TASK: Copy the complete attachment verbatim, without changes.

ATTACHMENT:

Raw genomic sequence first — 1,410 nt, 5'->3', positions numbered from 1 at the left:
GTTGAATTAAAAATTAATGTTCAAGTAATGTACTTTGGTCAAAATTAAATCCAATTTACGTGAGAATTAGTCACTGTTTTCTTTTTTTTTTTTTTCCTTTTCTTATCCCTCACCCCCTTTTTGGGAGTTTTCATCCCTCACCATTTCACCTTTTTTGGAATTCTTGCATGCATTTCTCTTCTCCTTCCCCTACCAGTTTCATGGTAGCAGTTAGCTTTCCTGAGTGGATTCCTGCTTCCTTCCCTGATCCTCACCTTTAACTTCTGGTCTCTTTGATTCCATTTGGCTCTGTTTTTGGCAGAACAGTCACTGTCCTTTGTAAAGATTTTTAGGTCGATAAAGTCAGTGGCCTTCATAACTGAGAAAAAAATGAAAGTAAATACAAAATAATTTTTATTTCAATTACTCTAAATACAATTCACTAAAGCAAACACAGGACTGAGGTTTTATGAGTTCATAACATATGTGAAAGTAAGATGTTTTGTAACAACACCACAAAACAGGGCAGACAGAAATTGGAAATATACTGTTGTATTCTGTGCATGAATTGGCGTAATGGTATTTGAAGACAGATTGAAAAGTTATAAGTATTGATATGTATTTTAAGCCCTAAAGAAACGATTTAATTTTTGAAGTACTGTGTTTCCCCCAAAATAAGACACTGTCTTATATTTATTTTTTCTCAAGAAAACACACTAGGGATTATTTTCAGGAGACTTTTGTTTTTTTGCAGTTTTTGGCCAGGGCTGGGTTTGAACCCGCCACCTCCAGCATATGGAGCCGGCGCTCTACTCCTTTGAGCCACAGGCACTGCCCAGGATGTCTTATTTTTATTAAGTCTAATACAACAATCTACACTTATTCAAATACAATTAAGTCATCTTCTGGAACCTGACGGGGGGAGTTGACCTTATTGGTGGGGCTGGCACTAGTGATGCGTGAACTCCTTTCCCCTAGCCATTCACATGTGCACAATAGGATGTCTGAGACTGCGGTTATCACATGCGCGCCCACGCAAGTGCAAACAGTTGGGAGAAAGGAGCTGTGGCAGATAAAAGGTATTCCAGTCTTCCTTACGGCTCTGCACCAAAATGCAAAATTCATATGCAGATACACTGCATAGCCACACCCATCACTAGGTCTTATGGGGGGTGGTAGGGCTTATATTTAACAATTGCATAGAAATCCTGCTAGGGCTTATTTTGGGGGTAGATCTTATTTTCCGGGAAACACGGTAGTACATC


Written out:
Raw genomic sequence first — 1,410 nt, 5'->3', positions numbered from 1 at the left:
GTTGAATTAAAAATTAATGTTCAAGTAATGTACTTTGGTCAAAATTAAATCCAATTTACGTGAGAATTAGTCACTGTTTTCTTTTTTTTTTTTTTCCTTTTCTTATCCCTCACCCCCTTTTTGGGAGTTTTCATCCCTCACCATTTCACCTTTTTTGGAATTCTTGCATGCATTTCTCTTCTCCTTCCCCTACCAGTTTCATGGTAGCAGTTAGCTTTCCTGAGTGGATTCCTGCTTCCTTCCCTGATCCTCACCTTTAACTTCTGGTCTCTTTGATTCCATTTGGCTCTGTTTTTGGCAGAACAGTCACTGTCCTTTGTAAAGATTTTTAGGTCGATAAAGTCAGTGGCCTTCATAACTGAGAAAAAAATGAAAGTAAATACAAAATAATTTTTATTTCAATTACTCTAAATACAATTCACTAAAGCAAACACAGGACTGAGGTTTTATGAGTTCATAACATATGTGAAAGTAAGATGTTTTGTAACAACACCACAAAACAGGGCAGACAGAAATTGGAAATATACTGTTGTATTCTGTGCATGAATTGGCGTAATGGTATTTGAAGACAGATTGAAAAGTTATAAGTATTGATATGTATTTTAAGCCCTAAAGAAACGATTTAATTTTTGAAGTACTGTGTTTCCCCCAAAATAAGACACTGTCTTATATTTATTTTTTCTCAAGAAAACACACTAGGGATTATTTTCAGGAGACTTTTGTTTTTTTGCAGTTTTTGGCCAGGGCTGGGTTTGAACCCGCCACCTCCAGCATATGGAGCCGGCGCTCTACTCCTTTGAGCCACAGGCACTGCCCAGGATGTCTTATTTTTATTAAGTCTAATACAACAATCTACACTTATTCAAATACAATTAAGTCATCTTCTGGAACCTGACGGGGGGAGTTGACCTTATTGGTGGGGCTGGCACTAGTGATGCGTGAACTCCTTTCCCCTAGCCATTCACATGTGCACAATAGGATGTCTGAGACTGCGGTTATCACATGCGCGCCCACGCAAGTGCAAACAGTTGGGAGAAAGGAGCTGTGGCAGATAAAAGGTATTCCAGTCTTCCTTACGGCTCTGCACCAAAATGCAAAATTCATATGCAGATACACTGCATAGCCACACCCATCACTAGGTCTTATGGGGGGTGGTAGGGCTTATATTTAACAATTGCATAGAAATCCTGCTAGGGCTTATTTTGGGGGTAGATCTTATTTTCCGGGAAACACGGTAGTACATC